Thrombocytopenia in pregnancy

Malattie Delle Piastrine

  • Thrombocytopenia in pregnancy



  1. 1. Pathogenesis
  2. 2. Clinical Manifestations and diagnosis
  3. 3. Treatment and prognosis


A mild thrombocytopenia ( < 150,000 mcL) is relatively frequent during pregnancy and is the second most common haematologic abnormality after anemia.  Its frequence at the end of pregnancy is between 6.6% and 11.6%. (1) (Acta Obstetrics Gynecologic 2000 vol. 79 (9) pp. 744-749) Gestational thrombocytopenia commonly occurs in the mid-second to third trimester and typically resolves within 6  weeks postpartum, but may recur with subsequent pregnancies and is not associated with neonatal thrombocytopenia.On the contrary,in case of a thrombocytopenia  with a platelet count  < 100,000/mcL, we must suspect an ITP, and also if  developing a platelet count < 100,000/mcL early in pregnancy , with declining platelet counts as pregnancy progresses, is characteristic of a diagnosis of ITP, a platelet count of 50-80,000/mcL may also be seen in gestational thrombocytopenia and ITP may appear even during the third trimester. (2) (Blood 2013 vol. 121 (1) pp. 38-47) Immune thrombocytopenia occurs in about 1 in 1000 to 1 in 10,000 pregnancies and also if a mild ITP is indistinguishable from gestational thrombocytopenia when there is a platelet count > 70,000/mcL, the distinction between the two diseases is not important, because in any case there is no need of pharmacologic treatment with this platelet count. (3) ( 2014)  Other causes of thrombocytopenia in pregnancy are thrombocytopenias associated with systemic disorders such as severe pre-eclampsia (15-20%), the HELLP syndrome (hemolysis, elevated liver enzymes, low platelets) (< 1%), AFLP (acute fatty liver of pregnancy) ( < 1%). Other causes non pregnancy specific, will be discussed in the section on “Pathogenesis”. 
A basic laboratory evaluation of thrombocytopenia in pregnancy include a complete blood count (CBC), a reticulocyte count, a peripheral blood smear examination, liver function tests, a viral screening (HIV, HCV, HBV). Other tests to be considered only if clinically indicated, are antiphosphoplipid antibodies, anti-nuclear antibodies, thyroid function tests, H.pylori testing; in case of suspected DIC are required PT, PTT, Fibrinogen, fibrin split products; a von Willebrand type IIB testing is required if there is a history of bleeding and a family history of thrombocytopenia; a direct Coombs test is required if is suspected an autoimmune thrombocytopenia in case of presence of anemia and reticulocytosis (Evans Syndrome), a dosage of immunoglobulins if, because of recurrent infections, a Common Variable Immune Deficiency (CVID) is suspected. (4) (American Society of Hematology (ASH)  guidelines, quick reference 2013)
Women without bleeding manifestations and a platelet count > 30,000/mcL do not require any treatment until 36 weeks of gestation, but if there are clinically relevant bleedings or if the platelet count is < 30,000/mcL, as first line of treatment can be used glucocorticoids or IV IG. In pregnancy can be used prednisone or prednisolone, but not dexamethasone that crosses the placenta more readily. The dosage of IV IG recommended is 1 gr./kg and the dosage of prednisone recommended in the guidelines of the American Society of Hematology is 1 mg/kg daily (5) (Blood 2011 vol. 117 (5) pp. 4190-4207), but other experts recommended a lower dose of 0.25 to 0.5 mg/kg daily. Combined corticosteroids and IV IG can be used as second line treatment. Splenectomy is generally avoided during early pregnancy because may increase the risk of fetal death and premature labor, and during later pregnancy because may be technically challenging due to uterine enlargement. (3) ( 2014) The safety of rituximab and of thrombopoietin receptor agonists, romiplostim and eltrombopag, in pregnancy, are unknown.The use of some other agents used in ITP such as dapsone and cyclosporine is not recommended, the use of other agents such as anti-D immunoglobulin and azathioprine is relatively contraindicated and the use of other agents such as danazol, vinca alkaloids, cyclophosphamide and mycophenolate mofetil is absolutely contraindicated in pregnancy. (4) (American Society of Hematology (ASH) guidelines, quick reference 2013)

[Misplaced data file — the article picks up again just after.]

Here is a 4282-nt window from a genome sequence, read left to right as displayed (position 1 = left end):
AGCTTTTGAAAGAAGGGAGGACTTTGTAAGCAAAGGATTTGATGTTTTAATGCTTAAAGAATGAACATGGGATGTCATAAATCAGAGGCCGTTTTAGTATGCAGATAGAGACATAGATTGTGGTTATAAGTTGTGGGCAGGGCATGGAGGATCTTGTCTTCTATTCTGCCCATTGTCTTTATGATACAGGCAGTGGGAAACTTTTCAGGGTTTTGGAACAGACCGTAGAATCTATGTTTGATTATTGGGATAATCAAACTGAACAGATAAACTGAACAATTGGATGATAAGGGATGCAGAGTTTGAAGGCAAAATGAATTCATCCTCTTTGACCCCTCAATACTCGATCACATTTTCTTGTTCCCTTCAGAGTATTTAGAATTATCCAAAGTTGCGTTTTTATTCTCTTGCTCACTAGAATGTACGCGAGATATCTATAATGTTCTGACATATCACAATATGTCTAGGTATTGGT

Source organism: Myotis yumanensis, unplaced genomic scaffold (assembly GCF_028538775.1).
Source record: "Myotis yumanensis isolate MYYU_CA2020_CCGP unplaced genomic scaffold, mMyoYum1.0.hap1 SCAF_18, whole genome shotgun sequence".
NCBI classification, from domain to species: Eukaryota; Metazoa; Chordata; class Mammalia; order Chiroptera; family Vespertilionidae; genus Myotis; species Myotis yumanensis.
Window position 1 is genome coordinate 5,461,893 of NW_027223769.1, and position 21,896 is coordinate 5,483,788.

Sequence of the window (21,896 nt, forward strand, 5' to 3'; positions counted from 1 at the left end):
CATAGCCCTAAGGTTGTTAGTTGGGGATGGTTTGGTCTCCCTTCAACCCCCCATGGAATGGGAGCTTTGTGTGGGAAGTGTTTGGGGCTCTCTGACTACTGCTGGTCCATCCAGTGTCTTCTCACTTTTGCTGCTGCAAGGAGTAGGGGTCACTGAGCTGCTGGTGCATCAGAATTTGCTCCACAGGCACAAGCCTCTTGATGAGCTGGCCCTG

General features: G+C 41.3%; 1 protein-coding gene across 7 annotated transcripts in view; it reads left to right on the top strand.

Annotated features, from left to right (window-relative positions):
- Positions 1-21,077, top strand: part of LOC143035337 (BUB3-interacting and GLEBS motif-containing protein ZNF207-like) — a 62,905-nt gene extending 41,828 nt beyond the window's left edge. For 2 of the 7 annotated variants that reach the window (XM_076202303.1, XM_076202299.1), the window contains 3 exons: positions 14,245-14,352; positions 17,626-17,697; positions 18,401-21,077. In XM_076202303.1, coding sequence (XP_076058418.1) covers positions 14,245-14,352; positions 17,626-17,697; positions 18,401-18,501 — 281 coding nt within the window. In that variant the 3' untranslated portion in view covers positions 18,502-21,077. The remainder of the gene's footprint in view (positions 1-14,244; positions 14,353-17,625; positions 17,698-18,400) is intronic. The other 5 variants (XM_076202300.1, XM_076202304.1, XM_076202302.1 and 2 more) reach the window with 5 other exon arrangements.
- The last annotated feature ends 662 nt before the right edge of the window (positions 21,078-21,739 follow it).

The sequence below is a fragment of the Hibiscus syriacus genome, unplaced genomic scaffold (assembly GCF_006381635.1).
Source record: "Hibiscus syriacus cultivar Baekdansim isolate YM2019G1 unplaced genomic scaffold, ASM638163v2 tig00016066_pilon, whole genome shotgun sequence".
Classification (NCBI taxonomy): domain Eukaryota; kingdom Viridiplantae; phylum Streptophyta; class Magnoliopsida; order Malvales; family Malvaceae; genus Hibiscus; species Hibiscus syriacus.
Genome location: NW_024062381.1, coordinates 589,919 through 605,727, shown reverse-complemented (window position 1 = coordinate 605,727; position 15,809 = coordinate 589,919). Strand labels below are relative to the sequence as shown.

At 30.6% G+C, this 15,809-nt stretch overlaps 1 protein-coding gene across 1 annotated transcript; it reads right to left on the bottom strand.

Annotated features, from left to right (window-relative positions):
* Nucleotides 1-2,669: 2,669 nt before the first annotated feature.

References  :

1 ) Sainio S., Kekomaki R., Riikonen S. et al.  : Maternal thrombocytopenia at term : a population-based study. Acta Obstetrics Gynecologic 2000; 79 (9) : 744-749
2 ) Gernsheimer Terry., James Andra H., Stasi Roberto  : How I treat thrombocytopenia in pregnancy. Blood 2013; 121 (1) : 38-47
3 ) George James N.,Knudtson Eric J.,Leung Lawrence L.K. et al. : Thrombocytopenia in 2014)
4 ) Rajasekhar Anita, Gernsheimer Terry, Stasi Roberto et al.  : Quich Reference, 2013 clinical practice guide on thrombocytopenia in pregnancy, American Society of Hematology
5 ) Neunert C., Li W., Crowther M., et al.  : The American Society of Hematology 2011 evidence-based practice guidelines for immune thrombocytopenia. Blood 2011; 117 (16) : 4190-4207